Minnesota readies for Princeton on Saturday

The Gophers will face the Tigers with a berth in the Frozen Four on the line.

Defender Emily Brown looks to pass the puck up the ice at Ridder Arena on Sunday, March 10. Wisconsin beat the Gophers 3-1 to win the 2019 WCHA Final Faceoff.

Jack Rodgers

Defender Emily Brown looks to pass the puck up the ice at Ridder Arena on Sunday, March 10. Wisconsin beat the Gophers 3-1 to win the 2019 WCHA Final Faceoff.

Erik Nelson

The Gophers will have a chance to advance to the Frozen Four for the first time since 2017 if they win on home ice against an unfamiliar opponent.

No. 2 Minnesota (30-5-1) will face No. 7 Princeton (20-7-5) on Saturday at Ridder Arena in the first round of the NCAA Tournament. Opening faceoff is scheduled for 4 p.m. The winner will advance to the Frozen Four in Hamden, Connecticut. The Gophers missed out on the Frozen Four in 2018 after losing to Wisconsin in the first round of the NCAA Tournament.

Coming into Saturday’s game, Minnesota is the highest-scoring team in the NCAA. The Gophers have scored 153 goals in 36 games for an average of 4.25 per game.

The Gophers last played Princeton in 2016 under very similar circumstances. The Gophers defeated the Tigers 6-2 in the NCAA quarterfinal round en route to Minnesota’s second consecutive national championship. Since 1997, Minnesota has an all time record of 9-0-1 against Princeton. This will be Minnesota’s third postseason game against Princeton in program history.

Head coach Brad Frost said Saturday’s game will be fast and energetic.

“They play with great speed and great freedom, and so do we,” Frost said. “It should be a very entertaining hockey game.”

Only the Gophers’ seniors have played in the Frozen Four, and seven of them have won a national championship. Center Kelly Pannek has won two national championships with the Gophers.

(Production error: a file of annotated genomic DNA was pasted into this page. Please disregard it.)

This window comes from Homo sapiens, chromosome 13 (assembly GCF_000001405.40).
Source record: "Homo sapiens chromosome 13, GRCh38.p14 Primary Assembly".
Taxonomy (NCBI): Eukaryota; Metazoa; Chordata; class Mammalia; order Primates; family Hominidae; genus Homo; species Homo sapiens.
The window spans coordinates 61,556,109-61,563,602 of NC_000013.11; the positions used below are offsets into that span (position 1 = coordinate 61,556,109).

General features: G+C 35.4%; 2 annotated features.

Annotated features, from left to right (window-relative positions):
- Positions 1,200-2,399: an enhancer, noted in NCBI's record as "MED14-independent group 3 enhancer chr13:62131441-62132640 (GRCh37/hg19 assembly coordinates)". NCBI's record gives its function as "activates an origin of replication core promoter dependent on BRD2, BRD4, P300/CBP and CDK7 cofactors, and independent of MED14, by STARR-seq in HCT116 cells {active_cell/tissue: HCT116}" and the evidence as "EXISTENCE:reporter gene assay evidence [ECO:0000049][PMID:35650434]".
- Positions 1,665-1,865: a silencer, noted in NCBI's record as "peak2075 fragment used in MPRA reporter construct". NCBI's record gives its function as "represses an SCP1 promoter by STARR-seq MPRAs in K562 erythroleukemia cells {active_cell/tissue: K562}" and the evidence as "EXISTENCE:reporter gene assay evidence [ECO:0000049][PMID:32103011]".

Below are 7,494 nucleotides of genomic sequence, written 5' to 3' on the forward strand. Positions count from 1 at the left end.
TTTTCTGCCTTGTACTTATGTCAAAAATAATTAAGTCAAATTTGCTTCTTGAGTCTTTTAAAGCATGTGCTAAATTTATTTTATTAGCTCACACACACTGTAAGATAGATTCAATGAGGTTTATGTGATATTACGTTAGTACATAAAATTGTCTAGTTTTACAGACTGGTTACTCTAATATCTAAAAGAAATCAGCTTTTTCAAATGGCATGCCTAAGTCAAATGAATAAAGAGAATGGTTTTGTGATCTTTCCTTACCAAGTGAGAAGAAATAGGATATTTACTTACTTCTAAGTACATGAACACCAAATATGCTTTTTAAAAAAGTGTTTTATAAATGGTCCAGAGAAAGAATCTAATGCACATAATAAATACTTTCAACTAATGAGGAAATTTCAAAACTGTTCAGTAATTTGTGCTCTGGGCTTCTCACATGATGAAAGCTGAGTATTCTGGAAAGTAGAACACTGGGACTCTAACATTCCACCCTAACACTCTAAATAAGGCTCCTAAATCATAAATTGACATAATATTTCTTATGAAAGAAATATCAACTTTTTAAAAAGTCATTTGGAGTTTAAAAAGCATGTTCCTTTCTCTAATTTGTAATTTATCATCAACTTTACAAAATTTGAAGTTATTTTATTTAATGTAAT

Pannek said Minnesota’s younger players give older players like herself a new perspective.

“Everyone’s pushing to get that next step,” Pannek said. “They have those fresh attitudes. All of this is new to them. Everyone is ready and excited to what this weekend brings. For me, it’s reminding everyone that we trust what we’re doing and trust what we’ve done all year. There’s nothing like these last few weeks.”

Minnesota’s defense has allowed just under two goals per game on average. Goaltenders Alex Gulstene and Sydney Scobee each have a goals-against average of 1.75 and two shutouts. The Gophers have allowed an average of just over 22 shots per game.

Defender Emily Brown said the Gophers have to remain committed to defense even though the team is the top-scoring team in the nation.

“It’s a whole team effort,” Brown said. “It’s important, especially come playoff time.”

If the Gophers win, they will face either No. 3 Northeastern (27-5-5) or No. 6 Cornell (23-5-6) in the Frozen Four semifinal at People’s United Center in Hamden, Connecticut on Saturday, March 22.If they lose, there will be no more Minnesota women’s hockey for a few months.

Frost said getting home-ice advantage in the first round of the NCAA Quarterfinal was a goal that the team had at the beginning of the season.

“We call it connecting the dots,” he said. “It’s a long season. To make sure that we finish first or second in the WCHA, that’s a big deal for us. We’ve been successful at home and not as successful on the road in these games. Playing at home is key for us.”